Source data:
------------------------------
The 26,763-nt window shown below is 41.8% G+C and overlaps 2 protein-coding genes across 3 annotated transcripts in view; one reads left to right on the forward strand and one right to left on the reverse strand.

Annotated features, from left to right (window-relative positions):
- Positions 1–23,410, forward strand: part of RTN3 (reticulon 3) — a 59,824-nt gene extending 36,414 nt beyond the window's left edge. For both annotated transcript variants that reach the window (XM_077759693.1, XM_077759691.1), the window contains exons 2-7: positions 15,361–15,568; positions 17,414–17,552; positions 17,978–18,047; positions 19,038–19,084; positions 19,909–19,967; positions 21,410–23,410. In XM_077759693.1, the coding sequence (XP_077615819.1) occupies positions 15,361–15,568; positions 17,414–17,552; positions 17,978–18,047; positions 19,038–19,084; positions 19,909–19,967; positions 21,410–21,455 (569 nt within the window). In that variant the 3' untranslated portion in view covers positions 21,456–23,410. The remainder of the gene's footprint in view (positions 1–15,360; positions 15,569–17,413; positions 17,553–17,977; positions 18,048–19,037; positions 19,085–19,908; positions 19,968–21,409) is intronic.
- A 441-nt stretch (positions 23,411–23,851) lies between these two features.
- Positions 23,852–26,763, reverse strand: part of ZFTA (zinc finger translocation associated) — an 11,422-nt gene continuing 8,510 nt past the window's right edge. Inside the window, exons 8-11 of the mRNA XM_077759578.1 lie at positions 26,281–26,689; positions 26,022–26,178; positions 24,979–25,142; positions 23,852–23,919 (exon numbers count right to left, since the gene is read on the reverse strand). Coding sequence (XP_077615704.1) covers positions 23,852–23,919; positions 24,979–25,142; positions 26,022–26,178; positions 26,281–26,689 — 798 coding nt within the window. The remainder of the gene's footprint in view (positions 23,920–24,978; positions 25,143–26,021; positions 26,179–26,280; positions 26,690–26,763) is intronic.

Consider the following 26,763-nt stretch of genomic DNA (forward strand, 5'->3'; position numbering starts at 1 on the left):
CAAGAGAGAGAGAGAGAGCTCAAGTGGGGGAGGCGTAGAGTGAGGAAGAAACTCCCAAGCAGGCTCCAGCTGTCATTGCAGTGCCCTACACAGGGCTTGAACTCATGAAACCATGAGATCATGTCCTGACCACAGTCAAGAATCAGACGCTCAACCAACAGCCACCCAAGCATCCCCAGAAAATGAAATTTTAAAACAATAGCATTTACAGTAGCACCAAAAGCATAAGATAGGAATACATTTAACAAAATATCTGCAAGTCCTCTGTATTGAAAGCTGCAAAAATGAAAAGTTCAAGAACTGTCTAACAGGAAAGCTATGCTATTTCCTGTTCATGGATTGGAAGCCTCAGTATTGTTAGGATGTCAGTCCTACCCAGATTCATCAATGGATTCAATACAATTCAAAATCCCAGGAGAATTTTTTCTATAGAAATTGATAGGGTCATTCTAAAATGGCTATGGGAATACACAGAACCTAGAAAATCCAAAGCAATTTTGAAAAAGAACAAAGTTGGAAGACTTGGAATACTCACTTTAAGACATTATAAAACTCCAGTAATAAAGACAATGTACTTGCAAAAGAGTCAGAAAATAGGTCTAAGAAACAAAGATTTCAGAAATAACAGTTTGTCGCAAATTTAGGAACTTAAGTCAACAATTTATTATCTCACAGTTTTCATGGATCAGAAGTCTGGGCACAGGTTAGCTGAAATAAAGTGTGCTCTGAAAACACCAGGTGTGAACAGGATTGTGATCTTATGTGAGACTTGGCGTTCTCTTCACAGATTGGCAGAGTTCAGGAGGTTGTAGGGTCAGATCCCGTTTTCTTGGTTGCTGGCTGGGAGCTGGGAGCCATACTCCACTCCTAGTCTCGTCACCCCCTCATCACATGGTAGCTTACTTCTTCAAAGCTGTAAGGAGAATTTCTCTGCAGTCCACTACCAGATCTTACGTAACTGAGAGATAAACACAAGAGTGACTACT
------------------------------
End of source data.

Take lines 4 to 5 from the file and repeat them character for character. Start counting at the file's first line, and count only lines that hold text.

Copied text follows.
- A 441-nt stretch (positions 23,411–23,851) lies between these two features.
- Positions 23,852–26,763, reverse strand: part of ZFTA (zinc finger translocation associated) — an 11,422-nt gene continuing 8,510 nt past the window's right edge. Inside the window, exons 8-11 of the mRNA XM_077759578.1 lie at positions 26,281–26,689; positions 26,022–26,178; positions 24,979–25,142; positions 23,852–23,919 (exon numbers count right to left, since the gene is read on the reverse strand). Coding sequence (XP_077615704.1) covers positions 23,852–23,919; positions 24,979–25,142; positions 26,022–26,178; positions 26,281–26,689 — 798 coding nt within the window. The remainder of the gene's footprint in view (positions 23,920–24,978; positions 25,143–26,021; positions 26,179–26,280; positions 26,690–26,763) is intronic.